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Be Sure to Close Your Eyes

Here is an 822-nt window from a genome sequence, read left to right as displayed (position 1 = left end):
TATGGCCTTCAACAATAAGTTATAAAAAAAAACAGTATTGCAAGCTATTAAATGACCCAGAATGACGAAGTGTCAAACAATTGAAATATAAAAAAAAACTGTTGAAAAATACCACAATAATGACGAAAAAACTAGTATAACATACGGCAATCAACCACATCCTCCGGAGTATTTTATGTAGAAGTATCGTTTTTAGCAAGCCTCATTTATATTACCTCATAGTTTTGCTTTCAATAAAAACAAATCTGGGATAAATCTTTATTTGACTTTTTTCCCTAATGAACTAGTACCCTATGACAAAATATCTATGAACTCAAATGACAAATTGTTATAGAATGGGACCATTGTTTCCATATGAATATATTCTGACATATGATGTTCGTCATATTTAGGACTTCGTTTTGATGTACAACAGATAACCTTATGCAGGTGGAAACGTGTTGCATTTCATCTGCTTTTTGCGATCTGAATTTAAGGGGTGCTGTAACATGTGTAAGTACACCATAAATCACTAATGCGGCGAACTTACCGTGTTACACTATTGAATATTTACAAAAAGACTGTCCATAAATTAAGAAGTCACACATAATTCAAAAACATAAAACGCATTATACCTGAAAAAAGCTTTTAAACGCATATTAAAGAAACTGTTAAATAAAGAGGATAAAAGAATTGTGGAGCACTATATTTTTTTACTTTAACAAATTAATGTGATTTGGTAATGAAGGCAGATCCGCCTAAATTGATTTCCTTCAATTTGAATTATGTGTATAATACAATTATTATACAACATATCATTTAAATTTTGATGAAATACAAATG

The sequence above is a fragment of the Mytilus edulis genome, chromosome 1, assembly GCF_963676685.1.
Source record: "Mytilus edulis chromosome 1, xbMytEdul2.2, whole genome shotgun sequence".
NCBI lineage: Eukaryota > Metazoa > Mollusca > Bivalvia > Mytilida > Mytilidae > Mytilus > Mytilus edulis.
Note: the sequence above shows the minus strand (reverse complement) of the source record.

The year is 1908, and Mary-Beth Sleaford is a five-year-old girl living in the countryside just north of Toronto. She etches an angel into a tower that her father, Professor John Sleaford, is building, one of many he will erect over the next eighteen years. Eventually Mary-Beth and her family move west to Saskatchewan, but one day, as an adult, she returns to the ruin of that first tower and discovers that her angel is almost as bright as the day she carved it with a piece of brick. rnrnIn Be Sure to Close Your Eyes Hugh Hood chronicles the social life of Canada in those years and recaptures the excitement of a time in our country when so much was new and so many things still seemed possible. rnrnHood’s heroine, the artist Mary-Beth Sleaford, is a true representative of her age. She embodies the English-Canadian character — reticent and caught between American exuberance and British reserve. The three men in her life are also facets of the greater Canadian psyche. Her father is an eccentric inventor imbued with the spirit of Americanism. Petter Arnesson, her first fianc√©, is a Prairie jazz cornetist with overhwelming artistic ambition tempered with the necessary practicality of the immigrant. And finaly Earl Codrington, the pragmatist who becomes her husband, is a small-town Ontario businessman with an optimistic eye on the future. rnrnMary-Beth, in her journey from eastern to western Canada and then back east again, moves from the heights of love and joy to the depths of despair and tragedy, only to rise once more with the promise of newfound fulfillment. There is much of heaven in Be Sure to Close Your Eyes, but there are also glimpses of the darker side of life, and at least one bona fide emotional shocker. rn

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